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Is it art? Joni Mitchell's home-town fans don't care Print-ready version

by Paul Gessell
Ottawa Citizen
July 2, 2000

Mitchell sits with her parents, Bill and Myrtle, in Saskatoon before the opening of her art exhibit this weekend. Photo by Glen Berger

SASKATOON - It's a good thing Joni Mitchell is not a vegetarian because, in many ways, the singer-songwriter owes her newly revealed "career" as a visual artist to a wealthy and somewhat eccentric Saskatoon family of cow killers by the name of Mendel.

Fred "Papa" Mendel was the art-loving patriarch of Intercontinental Meat Packers, one of Saskatoon's mainstay industries for much of the 20th century.

As a child growing up in Saskatoon in the 1950s, Roberta Joan Anderson, as Ms. Mitchell was then known, was a regular visitor to the Mendel household because of her friendship with some of Fred's grandchildren.

It was at that house that Mitchell first saw the masters -- Picasso and Matisse from Europe, the Group of Seven from Canada -- and developed a desire to follow in their footsteps.

A sketchbook became young Joan's constant companion.

Now, fast forward half a century to the opening this weekend of Joni Mitchell's first art exhibition in Canada. She has had small shows before in Los Angeles, Tokyo and London but never in Canada and certainly not in hometown Saskatoon.

The summer-long retrospective of 85 paintings and photographs can be found at the Mendel Art Gallery, the public gallery founded in 1964 in large part by donations from the Mendel family.

The master of ceremonies for the opening was Camille Mitchell, one of Fred Mendel's grand-daughters (no relation to Joni Mitchell) and one of the main sponsors, along with some corporations, of the exhibition entitled Voices.

Upon arriving at the podium, Camille led the crowd of about 2,000 standing on Spadina Avenue outside the Mendel's front door with a rousing cheer: "Welcome home, Joni," they shouted in unison as tiny raindrops started to fall.

Joni looked touched, as she sat on the Mendel's front steps beside her parents, the premier and the mayor. This was the moment she had wanted for years. She wanted her first big show to be in Saskatoon, she said, so that her aged parents, who still live in that city, would be able to attend.

She also wanted to pay tribute to the art teachers from Queen Elizabeth School and Aden Bowman Collegiate who had encouraged her artistic drive.

Left unsaid was that Saskatoon's Mendel was probably the only significant public art gallery in Canada that would have dared risk its excellent reputation as a highly popular centre for daring, important and cutting edge contemporary art by mounting a show of what will surely be dismissed in many quarters as "celebrity art" better exhibited in some rock'n'roll hall of fame.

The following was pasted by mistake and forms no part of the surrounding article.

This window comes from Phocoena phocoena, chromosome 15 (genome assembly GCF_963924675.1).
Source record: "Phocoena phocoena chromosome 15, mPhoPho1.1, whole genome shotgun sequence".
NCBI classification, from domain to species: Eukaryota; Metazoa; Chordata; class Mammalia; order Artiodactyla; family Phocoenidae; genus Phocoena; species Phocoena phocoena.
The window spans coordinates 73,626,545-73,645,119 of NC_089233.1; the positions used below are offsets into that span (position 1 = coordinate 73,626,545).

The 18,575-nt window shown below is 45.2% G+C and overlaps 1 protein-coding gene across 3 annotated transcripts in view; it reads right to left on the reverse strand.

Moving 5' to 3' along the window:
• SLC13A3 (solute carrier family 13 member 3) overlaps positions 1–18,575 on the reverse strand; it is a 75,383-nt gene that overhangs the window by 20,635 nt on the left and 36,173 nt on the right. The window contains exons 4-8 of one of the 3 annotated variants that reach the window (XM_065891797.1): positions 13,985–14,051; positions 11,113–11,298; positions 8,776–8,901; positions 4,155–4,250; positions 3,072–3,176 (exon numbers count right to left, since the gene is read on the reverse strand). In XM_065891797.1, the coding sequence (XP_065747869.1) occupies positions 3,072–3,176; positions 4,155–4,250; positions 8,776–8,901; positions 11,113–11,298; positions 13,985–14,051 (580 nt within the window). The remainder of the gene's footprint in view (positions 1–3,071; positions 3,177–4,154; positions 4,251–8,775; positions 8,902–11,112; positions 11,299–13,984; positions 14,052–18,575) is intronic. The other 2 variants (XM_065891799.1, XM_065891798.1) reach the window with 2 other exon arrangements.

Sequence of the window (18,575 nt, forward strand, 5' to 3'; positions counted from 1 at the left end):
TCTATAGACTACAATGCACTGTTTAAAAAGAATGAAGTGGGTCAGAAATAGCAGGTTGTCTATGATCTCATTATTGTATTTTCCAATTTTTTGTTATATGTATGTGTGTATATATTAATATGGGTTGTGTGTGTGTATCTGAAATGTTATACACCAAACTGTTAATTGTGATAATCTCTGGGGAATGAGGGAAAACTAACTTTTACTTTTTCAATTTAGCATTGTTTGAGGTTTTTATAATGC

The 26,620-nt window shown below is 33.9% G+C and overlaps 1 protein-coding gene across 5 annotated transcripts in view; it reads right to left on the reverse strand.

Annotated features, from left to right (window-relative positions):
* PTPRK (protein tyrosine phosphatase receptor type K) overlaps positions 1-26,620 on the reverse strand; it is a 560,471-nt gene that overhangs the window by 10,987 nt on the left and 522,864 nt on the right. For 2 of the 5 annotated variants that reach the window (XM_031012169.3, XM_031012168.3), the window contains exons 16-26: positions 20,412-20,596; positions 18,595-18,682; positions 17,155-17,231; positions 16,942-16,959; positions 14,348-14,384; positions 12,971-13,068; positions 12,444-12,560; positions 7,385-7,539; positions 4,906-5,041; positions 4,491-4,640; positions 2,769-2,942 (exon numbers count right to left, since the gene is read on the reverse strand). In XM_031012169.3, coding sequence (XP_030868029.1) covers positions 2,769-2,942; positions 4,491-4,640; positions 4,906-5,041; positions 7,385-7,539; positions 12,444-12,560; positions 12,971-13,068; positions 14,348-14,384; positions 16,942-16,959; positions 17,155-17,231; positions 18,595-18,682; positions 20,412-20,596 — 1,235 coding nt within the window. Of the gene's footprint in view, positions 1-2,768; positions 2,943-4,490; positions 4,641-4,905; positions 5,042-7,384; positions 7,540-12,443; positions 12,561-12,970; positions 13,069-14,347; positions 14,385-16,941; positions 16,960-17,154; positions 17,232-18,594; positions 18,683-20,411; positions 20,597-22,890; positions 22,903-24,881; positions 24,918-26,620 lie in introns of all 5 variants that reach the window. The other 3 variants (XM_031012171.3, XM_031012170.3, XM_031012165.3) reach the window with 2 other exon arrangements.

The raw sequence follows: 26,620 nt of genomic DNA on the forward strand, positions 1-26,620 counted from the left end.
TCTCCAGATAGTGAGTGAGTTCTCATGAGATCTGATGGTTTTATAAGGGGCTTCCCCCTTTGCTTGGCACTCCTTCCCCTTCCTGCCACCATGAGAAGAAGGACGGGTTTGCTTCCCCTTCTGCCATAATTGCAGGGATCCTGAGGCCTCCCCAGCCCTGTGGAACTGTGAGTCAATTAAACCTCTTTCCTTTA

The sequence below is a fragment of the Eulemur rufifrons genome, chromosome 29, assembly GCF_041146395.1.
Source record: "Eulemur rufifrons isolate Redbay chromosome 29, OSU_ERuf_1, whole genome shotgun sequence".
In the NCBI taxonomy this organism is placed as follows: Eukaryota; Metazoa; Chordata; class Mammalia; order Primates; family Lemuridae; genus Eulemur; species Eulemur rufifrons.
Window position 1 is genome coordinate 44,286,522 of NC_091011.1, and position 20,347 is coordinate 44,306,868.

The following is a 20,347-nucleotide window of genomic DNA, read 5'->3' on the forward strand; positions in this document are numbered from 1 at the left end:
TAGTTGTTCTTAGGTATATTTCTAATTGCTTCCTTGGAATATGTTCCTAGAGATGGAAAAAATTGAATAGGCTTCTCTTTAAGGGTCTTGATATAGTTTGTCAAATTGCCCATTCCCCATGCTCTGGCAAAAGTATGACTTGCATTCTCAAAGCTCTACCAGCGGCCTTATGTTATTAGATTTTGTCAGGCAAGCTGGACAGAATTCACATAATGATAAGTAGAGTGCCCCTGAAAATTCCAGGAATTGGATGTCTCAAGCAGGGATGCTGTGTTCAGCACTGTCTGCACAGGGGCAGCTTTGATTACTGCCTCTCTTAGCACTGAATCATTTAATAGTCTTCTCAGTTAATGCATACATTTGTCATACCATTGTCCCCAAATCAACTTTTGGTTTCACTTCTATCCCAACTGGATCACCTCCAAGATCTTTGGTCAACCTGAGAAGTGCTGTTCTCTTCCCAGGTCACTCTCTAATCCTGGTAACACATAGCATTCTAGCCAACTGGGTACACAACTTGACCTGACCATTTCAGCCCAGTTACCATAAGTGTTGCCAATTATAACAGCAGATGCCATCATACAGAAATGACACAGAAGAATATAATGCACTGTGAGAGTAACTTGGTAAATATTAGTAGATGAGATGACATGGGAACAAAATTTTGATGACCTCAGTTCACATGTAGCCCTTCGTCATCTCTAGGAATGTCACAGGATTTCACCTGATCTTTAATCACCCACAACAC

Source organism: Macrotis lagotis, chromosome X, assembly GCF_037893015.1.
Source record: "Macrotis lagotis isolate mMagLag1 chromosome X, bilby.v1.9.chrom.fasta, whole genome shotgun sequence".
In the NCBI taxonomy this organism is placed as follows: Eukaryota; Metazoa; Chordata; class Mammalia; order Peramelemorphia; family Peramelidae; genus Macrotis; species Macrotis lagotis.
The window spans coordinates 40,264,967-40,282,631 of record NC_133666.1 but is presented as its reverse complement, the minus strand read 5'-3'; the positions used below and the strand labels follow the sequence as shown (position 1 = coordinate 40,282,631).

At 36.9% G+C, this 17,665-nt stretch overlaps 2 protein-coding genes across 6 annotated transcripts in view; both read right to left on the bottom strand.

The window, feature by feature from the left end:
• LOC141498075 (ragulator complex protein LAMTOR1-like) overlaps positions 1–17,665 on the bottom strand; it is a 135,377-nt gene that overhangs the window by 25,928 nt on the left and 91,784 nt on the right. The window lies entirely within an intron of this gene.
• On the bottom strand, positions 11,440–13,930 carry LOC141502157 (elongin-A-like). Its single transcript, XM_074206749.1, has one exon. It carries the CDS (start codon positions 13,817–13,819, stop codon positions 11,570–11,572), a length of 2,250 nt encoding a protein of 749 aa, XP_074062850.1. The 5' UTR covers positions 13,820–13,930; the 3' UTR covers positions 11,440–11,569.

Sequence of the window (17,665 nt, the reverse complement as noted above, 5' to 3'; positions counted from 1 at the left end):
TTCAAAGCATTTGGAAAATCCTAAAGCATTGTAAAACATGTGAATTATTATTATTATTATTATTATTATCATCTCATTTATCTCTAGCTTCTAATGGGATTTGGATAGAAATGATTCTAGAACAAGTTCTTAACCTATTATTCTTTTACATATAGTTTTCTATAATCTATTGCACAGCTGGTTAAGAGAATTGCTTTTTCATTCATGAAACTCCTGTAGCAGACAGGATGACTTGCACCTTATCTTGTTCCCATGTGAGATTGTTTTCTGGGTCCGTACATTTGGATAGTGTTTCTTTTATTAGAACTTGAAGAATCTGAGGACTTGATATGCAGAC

In Vancouver, the director of the Vancouver Art Gallery resigned earlier this year rather than exhibit a series of photos taken by rocker Bryan Adams.

The gallery's board wanted to show the photos as part of a fund-raising campaign.

Likewise, some elements of the art community is enraged by astronaut Roberta Bondar's generous access to federal tax dollars to mount an exhibition of nature photographs this summer at the Canadian Museum of Nature in Ottawa.

Fine art curators have a tendency to be snobs.

The only celebrities they usually care to exhibit carry names like Monet, Renoir and Picasso.

Bryan Adams and Joni Mitchell just don't qualify.

As much as Gilles Hebert, the Mendel's director, likes to talk about the superb qualities of Joni Mitchell's art, the fact is there never would have been a show if Ms. Mitchell was not a world-famous singer who just happens to be the biggest celebrity this town has ever produced.

Joni Mitchell could have crocheted doilies and the Mendel undoubtedly would have had a show and the crowds would have been lined up like on Friday evening.

Saskatoon takes its celebrities seriously.

The Mendel is directly across the South Saskatchewan River from the grave and elaborate memorial to former prime minister John Diefenbaker.

The gallery is also just a few blocks north of a statue to former governor general Ray Hnatyshyn. And he's not even dead yet.

Ms. Mitchell outranks them all. Everyone from Premier Roy Romanow on down was waxing eloquently about the old days, back in the 1960s when Mitchell was a folk singer at the old Cafe Louis Riel on Saskatoon's Broadway Avenue.

Everyone in town has a Joni Mitchell story. They once attended a party she did. Or she was a friend of a friend. Or she shared the same classroom.

Or as one exhibition sponsor, Bill Doyle, an executive from the Potash Corp., confessed rather astoundingly, Ms. Mitchell produced album covers that transfixed him for hours in his youth. All the aging potheads in the audience chuckled knowingly.

As Celine Dion is to Quebec, Joni Mitchell is to Saskatchewan: The local girl who made it big on the international stage but still returns home frequently, still talking the local lingo, still calling herself a "flatlander" and creating art that often places a self-portrait of Joni Mitchell in some prairie setting.

Such is Joni Mitchell's fate. The artist will forever be more famous than the art.

Camille Mitchell says "Papa" Fred would be pleased with Joni Mitchell's exhibition.

But really, we can only wonder what this benevolent, cultured gentleman of Old World charm who lived with Picasso and Matisse on his living room wall -- and sometimes took the cherished canvases to the walls of his meat-packing plant -- would have thought of Joni Mitchell's art.

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Added to Library on July 16, 2000. (12189)


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